A few months ago we had a team get together in Manchester. We are a small, remote team and our opportunities to be together in person are highly valued and carefully planned. We live in Belfast, Edinburgh, Guildford, Hertfordshire and the Wye Valley so we are always conscious of the cost (in money, carbon and logistical energy) of meeting up in person. But we weigh this against the importance of connecting with each other, the joy of actually seeing real, physical people, in real life! The importance of hugs!
We’re also thinking more about where we meet up, rather than always defaulting to London. Our project work spans the UK, and we’ve started to be a bit more intentional about how we talk about and demonstrate that.
So, back to Manchester. We chose Manchester because we wanted to visit Platt Fields Market Garden and connect with MUD, partly because it was a brilliant alternative to sitting in a rented office all day, but also because of the wider insights, knowledge and motivation that a place like MUD spotlights. We also spent some time at Bridge 5 Mill, Greater Manchester’s leading sustainability venue, home to groups, events and ideas that make Manchester greener, healthier and more equitable.
When planning what we want to get out of our get together days, we always balance strategy with social. We value just being together, without a rigid agenda, for at least part of our time. In Manchester we decided to experiment with ‘opening up’ some of our social time to the wider food community – as a way of embedding ourselves in the place and putting ourselves out there. We realised that it’s important to be intentional about visibility, to clearly say ‘We’re here, we’re listening, we’re interested’.
And so the Food Citizen Social was born. We picked a place and a time, and put out a couple of tweets inviting people to join us. In truth we really didn’t know if anyone would come. We made a conscious decision to be comfortable with that – it was an experiment. There’s a vulnerability in making an invitation in this way, but another aspect of vulnerability is openness. We leaned into that. We didn’t ask for sign ups or RSVPs, there was no agenda or preparation necessary – just join us if you fancy. And a few people did! Delighted is not a big enough word.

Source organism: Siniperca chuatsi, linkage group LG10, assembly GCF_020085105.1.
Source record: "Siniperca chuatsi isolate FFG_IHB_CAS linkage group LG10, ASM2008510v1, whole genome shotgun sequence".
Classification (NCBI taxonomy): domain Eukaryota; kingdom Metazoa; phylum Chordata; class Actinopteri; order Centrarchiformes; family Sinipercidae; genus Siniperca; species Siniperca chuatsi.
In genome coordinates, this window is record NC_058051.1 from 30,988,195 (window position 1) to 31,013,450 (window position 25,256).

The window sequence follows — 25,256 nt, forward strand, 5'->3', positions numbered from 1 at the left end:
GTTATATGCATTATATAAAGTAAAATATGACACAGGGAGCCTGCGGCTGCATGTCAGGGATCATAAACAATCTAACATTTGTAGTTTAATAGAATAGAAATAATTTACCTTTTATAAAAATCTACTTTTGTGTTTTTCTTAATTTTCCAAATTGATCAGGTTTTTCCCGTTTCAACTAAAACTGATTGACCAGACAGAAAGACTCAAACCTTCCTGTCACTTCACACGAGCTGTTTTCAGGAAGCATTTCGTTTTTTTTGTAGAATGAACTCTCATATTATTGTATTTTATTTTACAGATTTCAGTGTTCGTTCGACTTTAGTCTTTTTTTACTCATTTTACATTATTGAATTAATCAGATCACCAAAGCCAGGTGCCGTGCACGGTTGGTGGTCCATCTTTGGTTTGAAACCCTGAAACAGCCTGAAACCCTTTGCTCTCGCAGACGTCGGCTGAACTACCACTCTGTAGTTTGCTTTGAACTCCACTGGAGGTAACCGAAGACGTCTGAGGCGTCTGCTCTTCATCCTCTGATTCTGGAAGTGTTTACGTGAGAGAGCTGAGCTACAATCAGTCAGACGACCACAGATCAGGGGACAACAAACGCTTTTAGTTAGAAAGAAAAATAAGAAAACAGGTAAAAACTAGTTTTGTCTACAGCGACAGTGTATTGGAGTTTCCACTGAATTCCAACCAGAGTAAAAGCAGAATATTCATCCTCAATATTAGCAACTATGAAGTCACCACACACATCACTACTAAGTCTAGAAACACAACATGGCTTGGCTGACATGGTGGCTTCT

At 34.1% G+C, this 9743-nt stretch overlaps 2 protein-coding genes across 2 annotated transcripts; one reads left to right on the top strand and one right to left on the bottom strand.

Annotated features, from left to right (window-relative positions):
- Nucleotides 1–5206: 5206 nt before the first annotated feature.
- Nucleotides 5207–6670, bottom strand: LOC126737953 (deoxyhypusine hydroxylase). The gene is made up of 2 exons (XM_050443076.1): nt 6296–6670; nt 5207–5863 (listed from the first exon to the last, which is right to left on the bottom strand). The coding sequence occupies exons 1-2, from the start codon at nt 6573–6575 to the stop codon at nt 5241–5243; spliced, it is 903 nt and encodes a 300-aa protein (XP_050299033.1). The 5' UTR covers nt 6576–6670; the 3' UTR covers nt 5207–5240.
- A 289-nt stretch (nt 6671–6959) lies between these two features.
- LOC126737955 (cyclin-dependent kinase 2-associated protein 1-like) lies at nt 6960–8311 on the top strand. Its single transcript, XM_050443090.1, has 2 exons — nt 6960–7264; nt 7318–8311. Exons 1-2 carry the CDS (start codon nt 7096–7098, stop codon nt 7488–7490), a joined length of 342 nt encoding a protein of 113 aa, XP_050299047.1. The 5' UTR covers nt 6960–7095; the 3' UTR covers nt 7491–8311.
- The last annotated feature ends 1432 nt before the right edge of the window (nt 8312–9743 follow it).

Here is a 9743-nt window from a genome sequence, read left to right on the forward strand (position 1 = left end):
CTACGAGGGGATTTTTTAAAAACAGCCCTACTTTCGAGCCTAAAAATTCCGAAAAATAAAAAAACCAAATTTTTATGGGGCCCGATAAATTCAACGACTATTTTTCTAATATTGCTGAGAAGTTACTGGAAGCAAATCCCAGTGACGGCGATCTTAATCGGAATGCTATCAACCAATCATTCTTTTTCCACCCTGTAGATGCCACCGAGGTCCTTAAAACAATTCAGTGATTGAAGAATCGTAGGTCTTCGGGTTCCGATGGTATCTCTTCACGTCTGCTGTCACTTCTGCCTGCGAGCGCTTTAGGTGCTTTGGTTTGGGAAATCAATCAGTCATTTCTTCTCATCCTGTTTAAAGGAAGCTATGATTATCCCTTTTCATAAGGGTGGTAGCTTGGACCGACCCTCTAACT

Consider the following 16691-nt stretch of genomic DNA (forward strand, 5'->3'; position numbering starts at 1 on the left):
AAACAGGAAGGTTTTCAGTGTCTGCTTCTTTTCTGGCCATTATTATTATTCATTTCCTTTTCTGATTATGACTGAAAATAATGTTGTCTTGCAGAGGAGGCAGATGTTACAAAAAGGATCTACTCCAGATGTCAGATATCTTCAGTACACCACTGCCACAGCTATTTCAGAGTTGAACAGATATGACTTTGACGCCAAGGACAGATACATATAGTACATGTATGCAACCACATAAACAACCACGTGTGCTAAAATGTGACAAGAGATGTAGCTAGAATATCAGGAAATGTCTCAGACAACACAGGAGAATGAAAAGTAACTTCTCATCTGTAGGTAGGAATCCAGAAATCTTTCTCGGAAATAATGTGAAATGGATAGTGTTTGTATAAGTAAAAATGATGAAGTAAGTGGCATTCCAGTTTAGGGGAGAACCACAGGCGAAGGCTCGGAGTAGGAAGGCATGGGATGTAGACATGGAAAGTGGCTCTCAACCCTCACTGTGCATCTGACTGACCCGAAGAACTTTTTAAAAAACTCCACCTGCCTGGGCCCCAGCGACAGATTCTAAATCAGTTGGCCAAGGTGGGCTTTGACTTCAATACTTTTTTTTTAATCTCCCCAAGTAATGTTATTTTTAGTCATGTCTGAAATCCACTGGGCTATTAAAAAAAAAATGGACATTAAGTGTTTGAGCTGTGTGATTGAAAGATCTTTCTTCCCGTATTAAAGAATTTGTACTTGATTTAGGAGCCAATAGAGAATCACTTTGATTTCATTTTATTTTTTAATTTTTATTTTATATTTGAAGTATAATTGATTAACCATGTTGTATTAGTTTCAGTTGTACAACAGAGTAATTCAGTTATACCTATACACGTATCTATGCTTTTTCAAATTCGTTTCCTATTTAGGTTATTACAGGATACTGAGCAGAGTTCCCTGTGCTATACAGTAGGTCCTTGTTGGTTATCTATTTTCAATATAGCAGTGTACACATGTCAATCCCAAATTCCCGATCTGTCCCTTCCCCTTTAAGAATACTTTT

The following month, our exec director Dan was in Belfast for a couple of days so we planned our second Food Citizen Social, in the gorgeous Sunflower Public House. 15 people came to this one! The sun shone and the conversation flowed from topic to topic – food, power, accessibility, care and community.
The Belfast Food Citizen Socials are becoming a fixture. We’ll do them every two months while there’s interest and energy for them. And we’ve also decided to hold impromptu socials whenever we meet up as a team or as a Council. Our AGM in October will take place in Coventry – watch this space for a Food Citizen Social there.
The success of the socials has been a stark reminder of the appetite and need for informal time with engaged peers to explore ideas, make new connections, empathise with and motivate each other. Inspired by this, I’ve started a monthly series of Food Citizenship Drop Ins on zoom. These have a bit more structure but the ethos is pretty similar. A place to explore, connect and share with others working in the food system at all levels.
If there’s one thing I’ve learnt, it’s that it takes vulnerability to be visible, but it takes visibility to form community. Be open. Be visible. It’s okay if nobody shows up. It’s brilliant when they do.
Thank you for reading this – I’d love to know if any of this resonated with you. And do join us for the next online Drop In on 9th August if you want to join a collective of people and organisations exploring shifting power in the food system.